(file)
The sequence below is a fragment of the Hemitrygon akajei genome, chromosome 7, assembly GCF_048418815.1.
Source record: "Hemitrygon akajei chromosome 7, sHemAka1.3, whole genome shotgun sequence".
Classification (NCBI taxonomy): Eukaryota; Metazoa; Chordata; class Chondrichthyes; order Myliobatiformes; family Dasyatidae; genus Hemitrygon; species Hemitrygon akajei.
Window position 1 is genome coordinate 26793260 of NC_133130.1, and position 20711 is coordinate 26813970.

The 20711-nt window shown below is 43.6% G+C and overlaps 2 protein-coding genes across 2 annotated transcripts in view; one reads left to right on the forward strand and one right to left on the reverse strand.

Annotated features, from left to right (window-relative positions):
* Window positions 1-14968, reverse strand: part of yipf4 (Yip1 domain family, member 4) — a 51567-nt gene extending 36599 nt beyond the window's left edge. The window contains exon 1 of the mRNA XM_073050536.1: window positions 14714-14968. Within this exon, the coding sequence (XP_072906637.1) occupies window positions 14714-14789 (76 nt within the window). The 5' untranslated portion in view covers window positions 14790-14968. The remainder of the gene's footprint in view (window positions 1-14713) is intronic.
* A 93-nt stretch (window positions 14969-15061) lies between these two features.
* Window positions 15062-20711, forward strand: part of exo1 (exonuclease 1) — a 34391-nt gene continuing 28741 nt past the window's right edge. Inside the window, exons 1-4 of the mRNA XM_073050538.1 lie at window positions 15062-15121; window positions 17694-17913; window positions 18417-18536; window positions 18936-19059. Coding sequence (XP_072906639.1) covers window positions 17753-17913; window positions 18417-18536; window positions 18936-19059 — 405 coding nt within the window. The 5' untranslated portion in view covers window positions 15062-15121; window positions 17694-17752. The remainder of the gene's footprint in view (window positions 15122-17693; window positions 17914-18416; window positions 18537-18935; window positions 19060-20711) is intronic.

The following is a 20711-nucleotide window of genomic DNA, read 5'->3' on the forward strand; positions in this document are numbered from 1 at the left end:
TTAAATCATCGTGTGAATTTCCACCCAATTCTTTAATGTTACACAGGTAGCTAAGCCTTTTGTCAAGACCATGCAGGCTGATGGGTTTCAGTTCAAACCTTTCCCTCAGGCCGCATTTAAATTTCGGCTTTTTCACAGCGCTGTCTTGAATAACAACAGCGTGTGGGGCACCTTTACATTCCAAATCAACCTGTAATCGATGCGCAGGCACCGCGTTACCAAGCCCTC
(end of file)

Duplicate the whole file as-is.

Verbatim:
The sequence below is a fragment of the Hemitrygon akajei genome, chromosome 7, assembly GCF_048418815.1.
Source record: "Hemitrygon akajei chromosome 7, sHemAka1.3, whole genome shotgun sequence".
Classification (NCBI taxonomy): Eukaryota; Metazoa; Chordata; class Chondrichthyes; order Myliobatiformes; family Dasyatidae; genus Hemitrygon; species Hemitrygon akajei.
Window position 1 is genome coordinate 26793260 of NC_133130.1, and position 20711 is coordinate 26813970.

The 20711-nt window shown below is 43.6% G+C and overlaps 2 protein-coding genes across 2 annotated transcripts in view; one reads left to right on the forward strand and one right to left on the reverse strand.

Annotated features, from left to right (window-relative positions):
* Window positions 1-14968, reverse strand: part of yipf4 (Yip1 domain family, member 4) — a 51567-nt gene extending 36599 nt beyond the window's left edge. The window contains exon 1 of the mRNA XM_073050536.1: window positions 14714-14968. Within this exon, the coding sequence (XP_072906637.1) occupies window positions 14714-14789 (76 nt within the window). The 5' untranslated portion in view covers window positions 14790-14968. The remainder of the gene's footprint in view (window positions 1-14713) is intronic.
* A 93-nt stretch (window positions 14969-15061) lies between these two features.
* Window positions 15062-20711, forward strand: part of exo1 (exonuclease 1) — a 34391-nt gene continuing 28741 nt past the window's right edge. Inside the window, exons 1-4 of the mRNA XM_073050538.1 lie at window positions 15062-15121; window positions 17694-17913; window positions 18417-18536; window positions 18936-19059. Coding sequence (XP_072906639.1) covers window positions 17753-17913; window positions 18417-18536; window positions 18936-19059 — 405 coding nt within the window. The 5' untranslated portion in view covers window positions 15062-15121; window positions 17694-17752. The remainder of the gene's footprint in view (window positions 15122-17693; window positions 17914-18416; window positions 18537-18935; window positions 19060-20711) is intronic.

The following is a 20711-nucleotide window of genomic DNA, read 5'->3' on the forward strand; positions in this document are numbered from 1 at the left end:
TTAAATCATCGTGTGAATTTCCACCCAATTCTTTAATGTTACACAGGTAGCTAAGCCTTTTGTCAAGACCATGCAGGCTGATGGGTTTCAGTTCAAACCTTTCCCTCAGGCCGCATTTAAATTTCGGCTTTTTCACAGCGCTGTCTTGAATAACAACAGCGTGTGGGGCACCTTTACATTCCAAATCAACCTGTAATCGATGCGCAGGCACCGCGTTACCAAGCCCTC